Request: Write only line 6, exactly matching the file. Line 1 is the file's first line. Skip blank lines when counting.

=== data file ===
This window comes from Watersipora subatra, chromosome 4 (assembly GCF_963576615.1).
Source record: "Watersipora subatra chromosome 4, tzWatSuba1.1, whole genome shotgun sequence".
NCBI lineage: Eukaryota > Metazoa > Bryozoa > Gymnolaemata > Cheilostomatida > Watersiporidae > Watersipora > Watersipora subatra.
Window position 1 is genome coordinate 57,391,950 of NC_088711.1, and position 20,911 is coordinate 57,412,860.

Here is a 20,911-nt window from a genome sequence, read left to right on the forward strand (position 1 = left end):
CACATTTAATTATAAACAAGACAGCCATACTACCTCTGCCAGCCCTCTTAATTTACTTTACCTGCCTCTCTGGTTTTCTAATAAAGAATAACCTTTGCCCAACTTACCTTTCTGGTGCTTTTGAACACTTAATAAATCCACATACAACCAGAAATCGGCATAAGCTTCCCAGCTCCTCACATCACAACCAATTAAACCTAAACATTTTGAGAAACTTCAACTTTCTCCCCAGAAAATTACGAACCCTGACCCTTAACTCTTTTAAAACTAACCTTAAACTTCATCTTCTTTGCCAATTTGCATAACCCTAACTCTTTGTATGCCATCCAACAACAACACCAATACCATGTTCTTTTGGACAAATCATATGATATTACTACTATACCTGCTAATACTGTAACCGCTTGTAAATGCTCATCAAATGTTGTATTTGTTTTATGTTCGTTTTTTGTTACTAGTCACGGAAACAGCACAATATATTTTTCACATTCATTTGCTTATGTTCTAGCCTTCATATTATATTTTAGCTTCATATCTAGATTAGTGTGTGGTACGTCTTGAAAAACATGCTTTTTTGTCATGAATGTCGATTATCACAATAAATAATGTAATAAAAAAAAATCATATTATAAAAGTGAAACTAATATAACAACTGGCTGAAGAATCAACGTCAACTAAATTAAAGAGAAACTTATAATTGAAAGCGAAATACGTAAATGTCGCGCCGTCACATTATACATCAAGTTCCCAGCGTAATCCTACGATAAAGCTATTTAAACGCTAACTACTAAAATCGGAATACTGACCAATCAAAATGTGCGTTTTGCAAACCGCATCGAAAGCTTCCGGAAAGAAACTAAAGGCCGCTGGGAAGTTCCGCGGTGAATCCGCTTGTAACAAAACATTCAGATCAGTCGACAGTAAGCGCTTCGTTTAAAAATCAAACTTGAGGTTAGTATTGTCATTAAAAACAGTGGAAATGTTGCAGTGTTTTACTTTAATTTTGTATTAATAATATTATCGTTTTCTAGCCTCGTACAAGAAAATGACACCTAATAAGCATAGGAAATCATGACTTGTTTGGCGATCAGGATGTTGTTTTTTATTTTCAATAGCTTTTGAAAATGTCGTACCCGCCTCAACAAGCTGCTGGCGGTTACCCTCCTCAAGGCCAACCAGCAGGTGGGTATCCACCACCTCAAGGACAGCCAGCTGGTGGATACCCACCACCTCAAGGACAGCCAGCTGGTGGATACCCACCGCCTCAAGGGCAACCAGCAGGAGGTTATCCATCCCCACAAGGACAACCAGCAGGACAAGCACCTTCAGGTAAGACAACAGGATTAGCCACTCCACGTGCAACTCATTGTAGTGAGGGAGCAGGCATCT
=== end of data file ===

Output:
CACATTTAATTATAAACAAGACAGCCATACTACCTCTGCCAGCCCTCTTAATTTACTTTACCTGCCTCTCTGGTTTTCTAATAAAGAATAACCTTTGCCCAACTTACCTTTCTGGTGCTTTTGAACACTTAATAAATCCACATACAACCAGAAATCGGCATAAGCTTCCCAGCTCCTCACATCACAACCAATTAAACCTAAACATTTTGAGAAACTTCAACTTTCTCCCCAGAAAATTACGAACCCTGACCCTTAACTCTTTTAAAACTAACCTTAAACTTCATCTTCTTTGCCAATTTGCATAACCCTAACTCTTTGTATGCCATCCAACAACAACACCAATACCATGTTCTTTTGGACAAATCATATGATATTACTACTATACCTGCTAATACTGTAACCGCTTGTAAATGCTCATCAAATGTTGTATTTGTTTTATGTTCGTTTTTTGTTACTAGTCACGGAAACAGCACAATATATTTTTCACATTCATTTGCTTATGTTCTAGCCTTCATATTATATTTTAGCTTCATATCTAGATTAGTGTGTGGTACGTCTTGAAAAACATGCTTTTTTGTCATGAATGTCGATTATCACAATAAATAATGTAATAAAAAAAAATCATATTATAAAAGTGAAACTAATATAACAACTGGCTGAAGAATCAACGTCAACTAAATTAAAGAGAAACTTATAATTGAAAGCGAAATACGTAAATGTCGCGCCGTCACATTATACATCAAGTTCCCAGCGTAATCCTACGATAAAGCTATTTAAACGCTAACTACTAAAATCGGAATACTGACCAATCAAAATGTGCGTTTTGCAAACCGCATCGAAAGCTTCCGGAAAGAAACTAAAGGCCGCTGGGAAGTTCCGCGGTGAATCCGCTTGTAACAAAACATTCAGATCAGTCGACAGTAAGCGCTTCGTTTAAAAATCAAACTTGAGGTTAGTATTGTCATTAAAAACAGTGGAAATGTTGCAGTGTTTTACTTTAATTTTGTATTAATAATATTATCGTTTTCTAGCCTCGTACAAGAAAATGACACCTAATAAGCATAGGAAATCATGACTTGTTTGGCGATCAGGATGTTGTTTTTTATTTTCAATAGCTTTTGAAAATGTCGTACCCGCCTCAACAAGCTGCTGGCGGTTACCCTCCTCAAGGCCAACCAGCAGGTGGGTATCCACCACCTCAAGGACAGCCAGCTGGTGGATACCCACCACCTCAAGGACAGCCAGCTGGTGGATACCCACCGCCTCAAGGGCAACCAGCAGGAGGTTATCCATCCCCACAAGGACAACCAGCAGGACAAGCACCTTCAGGTAAGACAACAGGATTAGCCACTCCACGTGCAACTCATTGTAGTGAGGGAGCAGGCATCT